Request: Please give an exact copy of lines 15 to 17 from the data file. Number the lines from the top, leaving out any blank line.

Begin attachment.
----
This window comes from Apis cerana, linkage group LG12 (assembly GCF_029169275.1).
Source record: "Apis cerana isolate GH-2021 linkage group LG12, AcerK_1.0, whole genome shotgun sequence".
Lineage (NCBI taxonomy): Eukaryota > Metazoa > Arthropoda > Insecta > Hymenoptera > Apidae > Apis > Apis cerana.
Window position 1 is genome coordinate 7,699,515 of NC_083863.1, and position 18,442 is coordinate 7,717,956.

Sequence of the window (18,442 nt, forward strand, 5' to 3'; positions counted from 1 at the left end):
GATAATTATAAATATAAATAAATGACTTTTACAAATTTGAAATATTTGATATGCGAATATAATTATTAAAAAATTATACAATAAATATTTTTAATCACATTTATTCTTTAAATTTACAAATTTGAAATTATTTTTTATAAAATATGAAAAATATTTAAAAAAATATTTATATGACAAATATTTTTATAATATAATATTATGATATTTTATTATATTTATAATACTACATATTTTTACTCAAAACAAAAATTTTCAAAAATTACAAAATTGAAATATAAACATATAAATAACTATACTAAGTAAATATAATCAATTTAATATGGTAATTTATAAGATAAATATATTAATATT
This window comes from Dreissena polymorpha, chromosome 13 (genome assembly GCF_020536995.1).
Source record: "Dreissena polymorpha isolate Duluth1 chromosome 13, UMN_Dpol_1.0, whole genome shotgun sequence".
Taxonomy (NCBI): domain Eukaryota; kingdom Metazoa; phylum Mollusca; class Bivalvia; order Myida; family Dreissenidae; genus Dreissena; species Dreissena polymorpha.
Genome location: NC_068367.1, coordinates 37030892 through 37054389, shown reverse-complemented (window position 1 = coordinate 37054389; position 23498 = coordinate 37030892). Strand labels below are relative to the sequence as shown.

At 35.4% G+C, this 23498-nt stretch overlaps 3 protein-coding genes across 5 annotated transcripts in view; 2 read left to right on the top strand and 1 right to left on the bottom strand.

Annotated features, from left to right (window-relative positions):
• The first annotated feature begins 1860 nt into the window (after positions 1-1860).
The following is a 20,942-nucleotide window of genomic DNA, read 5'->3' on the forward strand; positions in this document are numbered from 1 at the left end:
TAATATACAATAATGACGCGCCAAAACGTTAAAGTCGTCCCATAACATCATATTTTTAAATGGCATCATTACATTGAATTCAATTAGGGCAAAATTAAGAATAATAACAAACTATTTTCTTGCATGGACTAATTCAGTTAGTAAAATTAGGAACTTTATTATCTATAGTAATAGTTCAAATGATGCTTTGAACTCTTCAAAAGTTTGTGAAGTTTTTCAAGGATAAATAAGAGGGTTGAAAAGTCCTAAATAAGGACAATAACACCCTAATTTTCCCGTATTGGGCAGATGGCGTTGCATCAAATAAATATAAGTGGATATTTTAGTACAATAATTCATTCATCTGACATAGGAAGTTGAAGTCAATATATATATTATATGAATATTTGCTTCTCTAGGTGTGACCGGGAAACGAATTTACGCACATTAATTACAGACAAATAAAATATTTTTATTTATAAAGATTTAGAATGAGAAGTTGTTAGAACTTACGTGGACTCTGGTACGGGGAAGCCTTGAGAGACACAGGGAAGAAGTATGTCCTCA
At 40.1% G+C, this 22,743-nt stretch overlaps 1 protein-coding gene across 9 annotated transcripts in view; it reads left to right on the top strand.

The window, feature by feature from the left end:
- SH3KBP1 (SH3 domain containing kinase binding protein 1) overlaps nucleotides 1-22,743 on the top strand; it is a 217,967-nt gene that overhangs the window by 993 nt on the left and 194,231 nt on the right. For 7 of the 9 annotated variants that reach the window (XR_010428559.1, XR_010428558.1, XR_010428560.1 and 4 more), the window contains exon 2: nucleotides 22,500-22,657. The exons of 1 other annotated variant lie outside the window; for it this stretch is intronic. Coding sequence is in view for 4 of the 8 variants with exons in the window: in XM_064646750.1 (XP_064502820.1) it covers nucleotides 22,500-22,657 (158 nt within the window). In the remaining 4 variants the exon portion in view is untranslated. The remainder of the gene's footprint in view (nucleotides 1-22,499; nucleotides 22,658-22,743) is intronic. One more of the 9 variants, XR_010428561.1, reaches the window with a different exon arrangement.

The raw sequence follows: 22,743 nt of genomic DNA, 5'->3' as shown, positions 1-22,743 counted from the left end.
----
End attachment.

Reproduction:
TAATATACAATAATGACGCGCCAAAACGTTAAAGTCGTCCCATAACATCATATTTTTAAATGGCATCATTACATTGAATTCAATTAGGGCAAAATTAAGAATAATAACAAACTATTTTCTTGCATGGACTAATTCAGTTAGTAAAATTAGGAACTTTATTATCTATAGTAATAGTTCAAATGATGCTTTGAACTCTTCAAAAGTTTGTGAAGTTTTTCAAGGATAAATAAGAGGGTTGAAAAGTCCTAAATAAGGACAATAACACCCTAATTTTCCCGTATTGGGCAGATGGCGTTGCATCAAATAAATATAAGTGGATATTTTAGTACAATAATTCATTCATCTGACATAGGAAGTTGAAGTCAATATATATATTATATGAATATTTGCTTCTCTAGGTGTGACCGGGAAACGAATTTACGCACATTAATTACAGACAAATAAAATATTTTTATTTATAAAGATTTAGAATGAGAAGTTGTTAGAACTTACGTGGACTCTGGTACGGGGAAGCCTTGAGAGACACAGGGAAGAAGTATGTCCTCA
At 40.1% G+C, this 22,743-nt stretch overlaps 1 protein-coding gene across 9 annotated transcripts in view; it reads left to right on the top strand.

The window, feature by feature from the left end: